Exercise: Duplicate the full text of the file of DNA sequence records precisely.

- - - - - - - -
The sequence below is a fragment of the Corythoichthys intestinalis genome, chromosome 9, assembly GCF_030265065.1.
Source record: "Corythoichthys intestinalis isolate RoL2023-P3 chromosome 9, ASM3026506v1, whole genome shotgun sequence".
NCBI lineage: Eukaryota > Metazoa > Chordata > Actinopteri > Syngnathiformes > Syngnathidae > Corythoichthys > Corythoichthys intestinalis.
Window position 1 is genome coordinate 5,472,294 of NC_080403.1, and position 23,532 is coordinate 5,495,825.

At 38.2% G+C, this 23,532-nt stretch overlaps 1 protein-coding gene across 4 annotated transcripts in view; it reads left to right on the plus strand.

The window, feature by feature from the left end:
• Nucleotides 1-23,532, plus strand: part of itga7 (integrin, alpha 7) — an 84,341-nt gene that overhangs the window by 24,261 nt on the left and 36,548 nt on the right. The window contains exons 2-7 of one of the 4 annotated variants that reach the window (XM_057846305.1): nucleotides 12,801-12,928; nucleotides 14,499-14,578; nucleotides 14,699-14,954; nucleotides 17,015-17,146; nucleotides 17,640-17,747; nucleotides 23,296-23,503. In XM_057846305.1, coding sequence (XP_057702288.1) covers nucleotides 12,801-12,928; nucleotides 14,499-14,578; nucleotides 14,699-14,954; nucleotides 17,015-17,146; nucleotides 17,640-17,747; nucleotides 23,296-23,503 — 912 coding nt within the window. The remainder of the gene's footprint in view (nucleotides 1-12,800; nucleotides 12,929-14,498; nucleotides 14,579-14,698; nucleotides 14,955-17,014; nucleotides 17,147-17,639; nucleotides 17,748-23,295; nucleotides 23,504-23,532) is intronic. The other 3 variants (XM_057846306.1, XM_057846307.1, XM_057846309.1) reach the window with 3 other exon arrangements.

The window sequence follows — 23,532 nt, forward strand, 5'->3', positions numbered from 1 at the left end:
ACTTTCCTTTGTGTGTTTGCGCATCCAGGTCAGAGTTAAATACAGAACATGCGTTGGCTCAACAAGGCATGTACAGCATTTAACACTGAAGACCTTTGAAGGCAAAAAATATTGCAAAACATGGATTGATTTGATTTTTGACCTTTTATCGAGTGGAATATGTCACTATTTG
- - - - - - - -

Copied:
The sequence below is a fragment of the Corythoichthys intestinalis genome, chromosome 9, assembly GCF_030265065.1.
Source record: "Corythoichthys intestinalis isolate RoL2023-P3 chromosome 9, ASM3026506v1, whole genome shotgun sequence".
NCBI lineage: Eukaryota > Metazoa > Chordata > Actinopteri > Syngnathiformes > Syngnathidae > Corythoichthys > Corythoichthys intestinalis.
Window position 1 is genome coordinate 5,472,294 of NC_080403.1, and position 23,532 is coordinate 5,495,825.

At 38.2% G+C, this 23,532-nt stretch overlaps 1 protein-coding gene across 4 annotated transcripts in view; it reads left to right on the plus strand.

The window, feature by feature from the left end:
• Nucleotides 1-23,532, plus strand: part of itga7 (integrin, alpha 7) — an 84,341-nt gene that overhangs the window by 24,261 nt on the left and 36,548 nt on the right. The window contains exons 2-7 of one of the 4 annotated variants that reach the window (XM_057846305.1): nucleotides 12,801-12,928; nucleotides 14,499-14,578; nucleotides 14,699-14,954; nucleotides 17,015-17,146; nucleotides 17,640-17,747; nucleotides 23,296-23,503. In XM_057846305.1, coding sequence (XP_057702288.1) covers nucleotides 12,801-12,928; nucleotides 14,499-14,578; nucleotides 14,699-14,954; nucleotides 17,015-17,146; nucleotides 17,640-17,747; nucleotides 23,296-23,503 — 912 coding nt within the window. The remainder of the gene's footprint in view (nucleotides 1-12,800; nucleotides 12,929-14,498; nucleotides 14,579-14,698; nucleotides 14,955-17,014; nucleotides 17,147-17,639; nucleotides 17,748-23,295; nucleotides 23,504-23,532) is intronic. The other 3 variants (XM_057846306.1, XM_057846307.1, XM_057846309.1) reach the window with 3 other exon arrangements.

The window sequence follows — 23,532 nt, forward strand, 5'->3', positions numbered from 1 at the left end:
ACTTTCCTTTGTGTGTTTGCGCATCCAGGTCAGAGTTAAATACAGAACATGCGTTGGCTCAACAAGGCATGTACAGCATTTAACACTGAAGACCTTTGAAGGCAAAAAATATTGCAAAACATGGATTGATTTGATTTTTGACCTTTTATCGAGTGGAATATGTCACTATTTG